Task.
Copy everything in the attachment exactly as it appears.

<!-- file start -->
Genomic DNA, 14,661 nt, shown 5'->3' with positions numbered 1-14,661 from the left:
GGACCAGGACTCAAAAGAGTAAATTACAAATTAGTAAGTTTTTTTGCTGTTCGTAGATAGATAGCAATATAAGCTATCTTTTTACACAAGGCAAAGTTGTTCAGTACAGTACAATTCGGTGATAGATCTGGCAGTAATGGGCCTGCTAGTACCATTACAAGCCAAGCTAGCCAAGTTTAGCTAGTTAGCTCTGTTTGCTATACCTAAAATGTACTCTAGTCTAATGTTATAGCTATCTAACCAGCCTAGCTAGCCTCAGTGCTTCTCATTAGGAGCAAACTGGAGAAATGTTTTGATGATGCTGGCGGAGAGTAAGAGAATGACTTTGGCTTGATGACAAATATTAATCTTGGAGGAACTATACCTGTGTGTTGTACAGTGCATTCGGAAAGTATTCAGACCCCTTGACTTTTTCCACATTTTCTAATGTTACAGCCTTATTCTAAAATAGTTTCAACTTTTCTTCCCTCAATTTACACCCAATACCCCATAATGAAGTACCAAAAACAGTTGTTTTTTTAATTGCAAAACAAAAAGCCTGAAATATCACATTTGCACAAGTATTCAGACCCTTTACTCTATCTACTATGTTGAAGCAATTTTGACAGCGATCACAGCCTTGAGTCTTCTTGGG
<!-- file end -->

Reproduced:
Genomic DNA, 14,661 nt, shown 5'->3' with positions numbered 1-14,661 from the left:
GGACCAGGACTCAAAAGAGTAAATTACAAATTAGTAAGTTTTTTTGCTGTTCGTAGATAGATAGCAATATAAGCTATCTTTTTACACAAGGCAAAGTTGTTCAGTACAGTACAATTCGGTGATAGATCTGGCAGTAATGGGCCTGCTAGTACCATTACAAGCCAAGCTAGCCAAGTTTAGCTAGTTAGCTCTGTTTGCTATACCTAAAATGTACTCTAGTCTAATGTTATAGCTATCTAACCAGCCTAGCTAGCCTCAGTGCTTCTCATTAGGAGCAAACTGGAGAAATGTTTTGATGATGCTGGCGGAGAGTAAGAGAATGACTTTGGCTTGATGACAAATATTAATCTTGGAGGAACTATACCTGTGTGTTGTACAGTGCATTCGGAAAGTATTCAGACCCCTTGACTTTTTCCACATTTTCTAATGTTACAGCCTTATTCTAAAATAGTTTCAACTTTTCTTCCCTCAATTTACACCCAATACCCCATAATGAAGTACCAAAAACAGTTGTTTTTTTAATTGCAAAACAAAAAGCCTGAAATATCACATTTGCACAAGTATTCAGACCCTTTACTCTATCTACTATGTTGAAGCAATTTTGACAGCGATCACAGCCTTGAGTCTTCTTGGG